A Higher Loyalty: Truth, Lies, and Leadership

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In his book, former FBI director James Comey shares his never-before-told experiences from some of the highest-stakes situations of his career in the past two decades of American government, exploring what good, ethical leadership looks like, and how it drives sound decisions. His journey provides an unprecedented entry into the corridors of power, and a remarkable lesson in what makes an effective leader.

Mr. Comey served as director of the FBI from 2013 to 2017, appointed to the post by President Barack Obama. He previously served as U.S. attorney for the Southern District of New York, and the U.S. deputy attorney general in the administration of President George W. Bush. From prosecuting the Mafia and Martha Stewart to helping change the Bush administration's policies on torture and electronic surveillance, overseeing the Hillary Clinton e-mail investigation as well as ties between the Trump campaign and Russia, Comey has been involved in some of the most consequential cases and policies of recent history.

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About the author

On September 4, 2013, James Comey was sworn in as the seventh Director of the FBI.

A Yonkers, New York native, Jim Comey attended the College of William and Mary and the University of Chicago Law School. After law school, Comey returned to New York and joined the U.S. Attorney’s Office for the Southern District of New York as an Assistant U.S. Attorney. There, he took on numerous crimes, most notably Organized Crime in the case of the United States v. John Gambino, et al. Afterwards, Comey became an Assistant U.S. Attorney in the Eastern District of Virginia, where he prosecuted the high-profile case that followed the 1996 terrorist attack on the U.S. military’s Khobar Towers in Khobar, Saudi Arabia.

Comey returned to New York after 9/11 to become the U.S. Attorney for the Southern District of New York. At the end of 2003, he was tapped to be the Deputy Attorney General at the Department of Justice (DOJ) under then-U.S. Attorney General John Ashcroft and moved to the Washington, D.C. area.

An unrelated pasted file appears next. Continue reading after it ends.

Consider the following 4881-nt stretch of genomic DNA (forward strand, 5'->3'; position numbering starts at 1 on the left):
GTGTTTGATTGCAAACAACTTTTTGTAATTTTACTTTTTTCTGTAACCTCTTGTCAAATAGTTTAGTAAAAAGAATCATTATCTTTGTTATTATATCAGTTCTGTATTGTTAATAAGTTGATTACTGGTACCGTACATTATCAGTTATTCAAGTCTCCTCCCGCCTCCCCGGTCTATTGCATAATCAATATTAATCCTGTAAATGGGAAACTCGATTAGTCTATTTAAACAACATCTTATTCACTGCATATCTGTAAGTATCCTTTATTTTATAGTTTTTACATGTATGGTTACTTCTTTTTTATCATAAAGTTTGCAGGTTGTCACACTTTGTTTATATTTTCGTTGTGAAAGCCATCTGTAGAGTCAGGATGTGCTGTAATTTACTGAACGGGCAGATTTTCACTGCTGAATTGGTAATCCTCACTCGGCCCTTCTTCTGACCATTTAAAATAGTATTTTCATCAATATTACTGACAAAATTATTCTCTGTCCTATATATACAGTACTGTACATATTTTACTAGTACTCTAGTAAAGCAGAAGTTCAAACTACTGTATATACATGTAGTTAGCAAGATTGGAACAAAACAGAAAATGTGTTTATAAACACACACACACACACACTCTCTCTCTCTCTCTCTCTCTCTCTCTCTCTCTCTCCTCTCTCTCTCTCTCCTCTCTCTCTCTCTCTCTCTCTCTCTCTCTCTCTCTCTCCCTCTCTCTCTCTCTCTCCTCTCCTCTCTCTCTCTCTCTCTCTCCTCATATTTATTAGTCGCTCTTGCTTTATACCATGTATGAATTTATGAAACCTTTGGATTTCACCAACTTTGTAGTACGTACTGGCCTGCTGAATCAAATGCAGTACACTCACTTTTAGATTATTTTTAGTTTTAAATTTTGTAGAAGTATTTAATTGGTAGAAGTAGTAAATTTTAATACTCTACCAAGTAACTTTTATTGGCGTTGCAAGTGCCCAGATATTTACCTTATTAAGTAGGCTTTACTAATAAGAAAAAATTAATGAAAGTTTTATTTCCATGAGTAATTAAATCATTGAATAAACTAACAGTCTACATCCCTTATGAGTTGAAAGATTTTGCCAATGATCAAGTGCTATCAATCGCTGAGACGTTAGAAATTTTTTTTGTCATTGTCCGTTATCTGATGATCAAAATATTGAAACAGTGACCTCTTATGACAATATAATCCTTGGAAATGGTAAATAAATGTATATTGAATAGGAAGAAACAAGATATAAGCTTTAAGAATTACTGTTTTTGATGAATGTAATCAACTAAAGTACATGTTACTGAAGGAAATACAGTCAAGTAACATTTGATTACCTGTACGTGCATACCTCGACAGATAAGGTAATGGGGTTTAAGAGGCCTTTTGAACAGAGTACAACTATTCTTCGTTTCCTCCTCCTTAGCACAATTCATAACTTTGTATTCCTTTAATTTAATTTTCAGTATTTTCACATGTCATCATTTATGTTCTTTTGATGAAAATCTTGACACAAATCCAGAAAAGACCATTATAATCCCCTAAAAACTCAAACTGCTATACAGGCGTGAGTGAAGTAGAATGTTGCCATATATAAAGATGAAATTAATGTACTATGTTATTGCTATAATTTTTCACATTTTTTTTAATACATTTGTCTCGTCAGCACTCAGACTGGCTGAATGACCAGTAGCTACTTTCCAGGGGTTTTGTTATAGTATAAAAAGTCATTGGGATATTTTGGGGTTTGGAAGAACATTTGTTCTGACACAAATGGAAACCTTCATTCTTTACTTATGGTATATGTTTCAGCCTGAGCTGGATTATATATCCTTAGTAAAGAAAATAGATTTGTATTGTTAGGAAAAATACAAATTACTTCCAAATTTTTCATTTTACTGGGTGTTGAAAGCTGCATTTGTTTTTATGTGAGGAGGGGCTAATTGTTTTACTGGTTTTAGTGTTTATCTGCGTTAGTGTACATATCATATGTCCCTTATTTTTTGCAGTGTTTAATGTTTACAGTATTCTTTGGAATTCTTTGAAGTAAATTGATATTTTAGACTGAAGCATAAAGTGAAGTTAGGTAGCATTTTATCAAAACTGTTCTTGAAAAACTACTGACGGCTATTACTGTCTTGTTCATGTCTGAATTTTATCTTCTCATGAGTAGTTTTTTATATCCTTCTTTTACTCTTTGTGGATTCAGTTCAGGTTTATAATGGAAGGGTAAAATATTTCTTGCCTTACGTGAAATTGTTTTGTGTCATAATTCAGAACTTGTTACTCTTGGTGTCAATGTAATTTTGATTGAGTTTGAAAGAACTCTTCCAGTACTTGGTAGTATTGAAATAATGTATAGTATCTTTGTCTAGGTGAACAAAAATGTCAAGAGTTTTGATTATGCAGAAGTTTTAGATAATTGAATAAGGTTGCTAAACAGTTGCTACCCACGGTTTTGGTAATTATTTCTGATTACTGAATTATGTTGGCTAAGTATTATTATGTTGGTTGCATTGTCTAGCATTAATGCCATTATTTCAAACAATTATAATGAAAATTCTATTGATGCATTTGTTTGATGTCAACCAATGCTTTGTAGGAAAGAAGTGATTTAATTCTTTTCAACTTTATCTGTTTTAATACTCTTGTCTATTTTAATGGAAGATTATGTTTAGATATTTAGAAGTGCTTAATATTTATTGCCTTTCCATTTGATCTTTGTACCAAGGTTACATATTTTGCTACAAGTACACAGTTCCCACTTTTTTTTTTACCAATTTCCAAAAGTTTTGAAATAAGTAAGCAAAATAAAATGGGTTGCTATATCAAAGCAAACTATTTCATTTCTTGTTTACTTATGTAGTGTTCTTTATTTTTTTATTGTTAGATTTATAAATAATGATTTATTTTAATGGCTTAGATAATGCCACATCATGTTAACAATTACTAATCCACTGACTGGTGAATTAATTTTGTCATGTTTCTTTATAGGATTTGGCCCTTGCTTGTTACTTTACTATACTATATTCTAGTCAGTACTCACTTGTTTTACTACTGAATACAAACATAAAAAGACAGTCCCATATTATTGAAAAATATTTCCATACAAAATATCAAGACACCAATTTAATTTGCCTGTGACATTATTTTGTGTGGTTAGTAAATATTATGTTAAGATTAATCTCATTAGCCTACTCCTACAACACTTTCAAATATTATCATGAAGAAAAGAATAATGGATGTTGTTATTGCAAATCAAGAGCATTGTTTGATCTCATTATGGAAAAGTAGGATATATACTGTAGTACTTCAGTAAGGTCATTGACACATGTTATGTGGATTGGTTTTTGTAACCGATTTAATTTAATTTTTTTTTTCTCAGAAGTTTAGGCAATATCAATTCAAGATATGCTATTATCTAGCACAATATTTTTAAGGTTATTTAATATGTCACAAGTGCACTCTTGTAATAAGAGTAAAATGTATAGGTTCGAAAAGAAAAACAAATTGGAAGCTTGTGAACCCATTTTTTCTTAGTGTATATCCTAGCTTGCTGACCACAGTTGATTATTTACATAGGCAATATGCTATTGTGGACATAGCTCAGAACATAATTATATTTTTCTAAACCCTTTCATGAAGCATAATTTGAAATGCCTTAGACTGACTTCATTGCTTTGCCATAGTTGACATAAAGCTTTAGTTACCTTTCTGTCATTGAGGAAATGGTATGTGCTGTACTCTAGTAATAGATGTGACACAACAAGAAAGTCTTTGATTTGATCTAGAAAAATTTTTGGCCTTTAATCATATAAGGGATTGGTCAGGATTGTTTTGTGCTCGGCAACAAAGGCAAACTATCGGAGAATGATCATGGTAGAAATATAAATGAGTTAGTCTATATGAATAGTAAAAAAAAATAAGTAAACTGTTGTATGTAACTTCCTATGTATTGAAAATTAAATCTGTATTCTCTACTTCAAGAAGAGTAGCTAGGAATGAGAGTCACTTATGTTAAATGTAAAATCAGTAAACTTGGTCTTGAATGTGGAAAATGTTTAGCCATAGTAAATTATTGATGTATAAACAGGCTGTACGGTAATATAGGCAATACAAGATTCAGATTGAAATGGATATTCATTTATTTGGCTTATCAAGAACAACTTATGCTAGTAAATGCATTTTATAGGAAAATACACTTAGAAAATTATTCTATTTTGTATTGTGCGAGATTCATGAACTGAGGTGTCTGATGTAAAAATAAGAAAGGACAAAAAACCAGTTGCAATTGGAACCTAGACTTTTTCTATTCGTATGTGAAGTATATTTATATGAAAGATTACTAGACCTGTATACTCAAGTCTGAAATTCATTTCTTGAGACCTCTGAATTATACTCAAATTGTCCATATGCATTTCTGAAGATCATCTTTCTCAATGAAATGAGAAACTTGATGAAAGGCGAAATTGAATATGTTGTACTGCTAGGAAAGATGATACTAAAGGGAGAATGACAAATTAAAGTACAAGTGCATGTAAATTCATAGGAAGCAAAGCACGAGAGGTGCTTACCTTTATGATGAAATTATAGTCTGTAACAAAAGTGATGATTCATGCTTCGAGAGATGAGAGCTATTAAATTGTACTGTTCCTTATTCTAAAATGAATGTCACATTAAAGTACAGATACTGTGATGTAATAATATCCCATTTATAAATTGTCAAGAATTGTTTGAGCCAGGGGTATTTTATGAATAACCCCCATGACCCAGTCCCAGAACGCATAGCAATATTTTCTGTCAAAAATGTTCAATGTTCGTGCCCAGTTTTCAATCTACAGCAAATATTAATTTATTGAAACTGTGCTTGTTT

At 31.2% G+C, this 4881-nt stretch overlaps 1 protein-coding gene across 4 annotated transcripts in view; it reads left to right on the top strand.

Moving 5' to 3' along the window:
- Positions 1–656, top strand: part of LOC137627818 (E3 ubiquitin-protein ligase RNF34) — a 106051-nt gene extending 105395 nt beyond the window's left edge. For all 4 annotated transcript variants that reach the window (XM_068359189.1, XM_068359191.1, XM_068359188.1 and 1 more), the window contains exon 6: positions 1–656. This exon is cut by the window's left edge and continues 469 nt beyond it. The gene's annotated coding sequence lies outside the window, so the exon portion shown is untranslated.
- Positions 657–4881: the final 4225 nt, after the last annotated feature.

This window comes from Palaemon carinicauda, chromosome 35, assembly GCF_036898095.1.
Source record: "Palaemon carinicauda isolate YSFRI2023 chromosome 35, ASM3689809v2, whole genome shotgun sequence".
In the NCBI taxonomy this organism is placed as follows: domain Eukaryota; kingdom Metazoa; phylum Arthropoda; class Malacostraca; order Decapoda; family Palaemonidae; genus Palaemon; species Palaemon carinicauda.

Comey left DOJ in 2005 to serve as General Counsel and Senior Vice President at Defense contractor Lockheed Martin. Five years later, he joined Bridgewater Associates, a Connecticut-based investment fund, as its General Counsel. In early 2013, Comey became a Lecturer in Law, a Senior Research Scholar, and Hertog Fellow in National Security Law at Columbia Law School.

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Additional Information

Publisher
Flatiron Books
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Published on
Apr 17, 2018
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Pages
416
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ISBN
9781250192462
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Features
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Language
English
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Genres
Biography & Autobiography / Law Enforcement
Biography & Autobiography / Political
History / United States / 21st Century
Political Science / American Government / National
Political Science / Law Enforcement
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Content Protection
This content is DRM protected.
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Available on Android devices
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Eligible for Family Library

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Harry Truman and Dwight Eisenhower, consecutive presidents of the United States, were midwesterners alike in many ways—except that they also sharply differed.  Born within six years of each other (Truman in 1884, Eisenhower in 1890), they came from small towns in the Missouri–Mississippi River Valley—in the midst of cows and wheat, pigs and corn, and grain elevators. Both were grandsons of farmers and sons of forceful mothers, and of fathers who knew failure; both were lower middle class, received public school educations, and were brought up in low-church Protestant denominations.
William Lee Miller interweaves Truman’s and Eisenhower’s life stories, which then also becomes the story of their nation as it rose to great power. They had contrasting experiences in the Great War—Truman, the haberdasher to be, led men in battle; Eisenhower, the supreme commander to be did not. Between the wars, Truman was the quintessential politician, and Eisenhower the thoroughgoing anti-politician. Truman knew both the successes and woes of the public life, while Eisenhower was sequestered in the peacetime army. Then in the wartime 1940s, these two men were abruptly lifted above dozens of others to become leaders of the great national efforts.
Miller describes the hostile maneuvering and bickering at the moment in 1952–1953 when power was to be handed from one to the other and somebody had to decide which hat to wear and who greeted whom. As president, each coped with McCarthyism, the tormenting problems of race, and the great issues of the emerging Cold War. They brought the United States into a new pattern of world responsibility while being the first Americans to hold in their hands the awesome power of weapons capable of destroying civilization.
Reading their story is a reminder of the modern American story, of ordinary men dealing with extraordinary power.
The Pulitzer Prize winning classic by President John F. Kennedy, with an introduction by Caroline Kennedy and a foreword by Robert F. Kennedy.

Written in 1955 by the then junior senator from the state of Massachusetts, John F. Kennedy's Profiles in Courage serves as a clarion call to every American.